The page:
La tarea del testigo / Juan Carlos Chirinos

The Task of the Witness

Books are always about other books; writers always write about other writers.

This is a rule passed from generation to generation, from the first human being who invented a story —a woman, surely—, up to the youngest fiction writer today, furious and always parricidal with his ancestors. The reason for this is very simple: every writer is a reader first; every person who tells tales listens to someone else first. And he wants to emulate that person, imitate their voice, to be that writer he once admired with fascination. Besides, as Proust teachers, when the reader reads alone he reads himself; and by extension, when the writer imitates he merely does so with the voice he thought he heard one time. When one writer speaks of another, or imitates them, or evokes them, he executes both a tribute and an acknowledgement: he is recognizing himself in the voice he admires. This strategy has been practiced many times, not always in a felicitous manner; but when the writer is able to achieve, by means of a foreign universe, the creation of a cosmos that is at once his own and similar to the one he sees, the result is formidable.

Rubi Guerra (San Tomé, Venezuela, 1958) has immersed himself in the life and work of José Antonio Ramos Sucre (Cumaná, Venezuela, 1890­ - Geneva, Switzerland, 1930), the most extraordinary Venezuelan poet of the first third of the 20th century, undoubtedly one of the key names in poetry written in Spanish, and from that immersion has appeared La tarea del testigo (with two editions, El perro y la rana, Caracas, 2007; and Lugar Común, Caracas, 2012), a novella that places him among the best of the avant-garde in Spanish today. It’s not strange that he who returns to the sources would be at the forefront; because there, in those original mothers, where the nameless gem shines, the one all artists seek and was already found once, at the beginning of everything.

The reader shouldn’t hope to find a typical historical novel, in which the life of the poet from Cumaná is told, which would provide —no one doubts this— enough for one or several important texts. Nor should we suppose that Guerra’s text will unravel the secret anagrams hidden in his prose poems, all of them terrible and telluric. No, Rubi Guerra has read Ramos Sucre’s oeuvre (very) well and he knows the details of his life; he has studied his personal letters and reflections. But I think that when he began to write his novella he set all that aside —he has hidden it in the trunk from which all stories emerge— and he has “invented” a Consul who is and isn’t Ramos Sucre, because he’s also what Ramos Sucre wrote, and what he thought, and what he left as suggestions beyond the limits of his thought. He has constructed and asphyxiating universe, the universe of a brilliant man, a poor sick man who can barely sleep; he has surrounded him with “real” and “imaginary” characters, and he allowed the Ramos Sucrean spirit to permeate everything. This is a case of a contemporary writer who constructs the image of a writer from the past, with the awareness that it’s not possible to truly recreate him, and he has limited himself to letting that figure act in a probable situation that is too similar to his nightmares, in which even the Jesuit scientist Athanasius Kircher plays a prevailing role. Rubi Guerra doesn’t write about the solar, clear Ramos Sucre, of whom we have a record, but rather about the one that exists in a subterranean world, who has a universal writing and who continues to love in the consciousness of those who have read him, and even in the imaginary of those who haven’t read him.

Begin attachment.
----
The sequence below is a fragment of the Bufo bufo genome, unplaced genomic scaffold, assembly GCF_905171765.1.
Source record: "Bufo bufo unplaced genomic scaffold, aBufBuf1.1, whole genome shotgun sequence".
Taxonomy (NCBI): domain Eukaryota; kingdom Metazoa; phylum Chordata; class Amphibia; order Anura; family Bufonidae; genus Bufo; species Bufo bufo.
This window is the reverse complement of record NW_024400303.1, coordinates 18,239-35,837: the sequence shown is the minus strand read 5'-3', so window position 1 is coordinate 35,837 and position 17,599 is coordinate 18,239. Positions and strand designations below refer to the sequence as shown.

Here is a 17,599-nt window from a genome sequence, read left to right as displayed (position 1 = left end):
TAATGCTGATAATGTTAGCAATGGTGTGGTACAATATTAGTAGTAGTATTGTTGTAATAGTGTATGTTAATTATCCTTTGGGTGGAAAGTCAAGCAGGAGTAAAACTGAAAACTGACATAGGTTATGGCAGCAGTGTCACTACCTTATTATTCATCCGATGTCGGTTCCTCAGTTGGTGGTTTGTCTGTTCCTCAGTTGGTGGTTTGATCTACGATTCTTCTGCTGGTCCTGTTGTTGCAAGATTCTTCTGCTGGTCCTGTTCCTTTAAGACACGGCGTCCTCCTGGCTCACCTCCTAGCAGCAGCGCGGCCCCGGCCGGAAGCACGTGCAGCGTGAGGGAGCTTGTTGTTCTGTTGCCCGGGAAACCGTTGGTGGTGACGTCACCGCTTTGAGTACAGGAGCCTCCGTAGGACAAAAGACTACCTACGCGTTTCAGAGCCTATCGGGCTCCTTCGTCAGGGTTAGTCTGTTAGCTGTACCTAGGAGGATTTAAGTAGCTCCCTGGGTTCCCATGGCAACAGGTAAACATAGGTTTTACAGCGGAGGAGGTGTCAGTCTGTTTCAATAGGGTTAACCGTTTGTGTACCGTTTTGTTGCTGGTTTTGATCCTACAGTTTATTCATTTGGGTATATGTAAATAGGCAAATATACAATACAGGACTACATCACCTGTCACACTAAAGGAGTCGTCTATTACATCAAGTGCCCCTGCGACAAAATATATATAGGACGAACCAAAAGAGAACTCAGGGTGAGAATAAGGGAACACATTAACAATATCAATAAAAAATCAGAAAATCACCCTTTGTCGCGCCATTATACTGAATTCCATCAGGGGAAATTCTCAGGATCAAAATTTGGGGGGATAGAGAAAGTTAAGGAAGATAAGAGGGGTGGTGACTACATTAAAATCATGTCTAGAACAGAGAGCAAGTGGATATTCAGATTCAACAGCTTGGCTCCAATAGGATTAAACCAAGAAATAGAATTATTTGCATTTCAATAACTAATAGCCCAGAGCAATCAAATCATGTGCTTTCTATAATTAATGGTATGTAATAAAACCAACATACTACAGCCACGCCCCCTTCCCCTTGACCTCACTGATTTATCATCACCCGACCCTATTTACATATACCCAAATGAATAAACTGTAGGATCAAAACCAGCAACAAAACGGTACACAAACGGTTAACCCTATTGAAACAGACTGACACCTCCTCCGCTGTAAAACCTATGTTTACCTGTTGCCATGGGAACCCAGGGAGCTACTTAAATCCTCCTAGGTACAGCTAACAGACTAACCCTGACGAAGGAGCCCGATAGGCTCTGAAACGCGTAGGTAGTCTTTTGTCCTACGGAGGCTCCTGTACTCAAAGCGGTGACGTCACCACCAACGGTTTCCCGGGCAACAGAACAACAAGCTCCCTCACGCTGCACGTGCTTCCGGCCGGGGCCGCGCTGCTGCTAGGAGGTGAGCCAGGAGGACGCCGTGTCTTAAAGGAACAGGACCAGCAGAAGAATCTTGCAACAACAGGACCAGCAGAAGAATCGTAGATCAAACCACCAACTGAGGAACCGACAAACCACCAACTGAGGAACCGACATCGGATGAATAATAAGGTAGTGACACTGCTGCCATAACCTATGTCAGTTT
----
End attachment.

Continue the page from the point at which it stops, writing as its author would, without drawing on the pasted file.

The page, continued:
Depending on how he reads, the skillful reader will intuit the author’s influences: the Mann of The Magic Mountain, the Schnitzler of Dream Story, the Meyrink of The Golem, even the Dürrenmatt of The Judge and His Hangman. But surely his pages are crossed by the poems of Cruz Salmerón Acosta (Cumaná, Venezuela, 1892-1929) and, of course, Ramos Sucre’s own work, with its hallucinating girls and damned figures, its cruel mandarins and its Lovecraftian landscapes (accepting, surely, that Lovecraft’s work is full of Ramos Sucrean images). And this is one of the most joyful merits of this novella: luckily, several readings of this book await the reader. I don’t know how many, but I do know what the first and last one will be like.

The first one, distrustful and anxious, will discover what is mentioned above, that it’s not a biographical or historical novel, and he will then be immersed in Rubi Guerra’s exquisite prose, which is apparently simple but full of radiant writerly moments (“I knew the happiness of having a sleeping girl next to me, the happiness of watching her chest rise and fall in devoted trust”; “there is also the sin of pride in the exaggerated vilification of oneself”). It will be a luminous and avid first reading, pained because it ends; it will also be a child-like first reading, but of the type of childhood that already incubates the cruelty of consciousness.

On the other hand, I predict the final reading will be sober, admiring, that of a captious seneschal: the reader will seek out clues and, behind those, further clues that might speak of Ramos Sucre and of Rubi Guerra and of the subterranean and relating to the references. And it will be a desperate reading, because he will find himself in a Möbius strip that will obstinately bring him back to the starting point: the beauty of Ramos Sucre’s prose distilled into this very sharp novella, a small jewel of 21st century Venezuelan literature. A great gift for the eyes.

{ Juan Carlos Chirinos, Tal Cual, 21 September 2013 }

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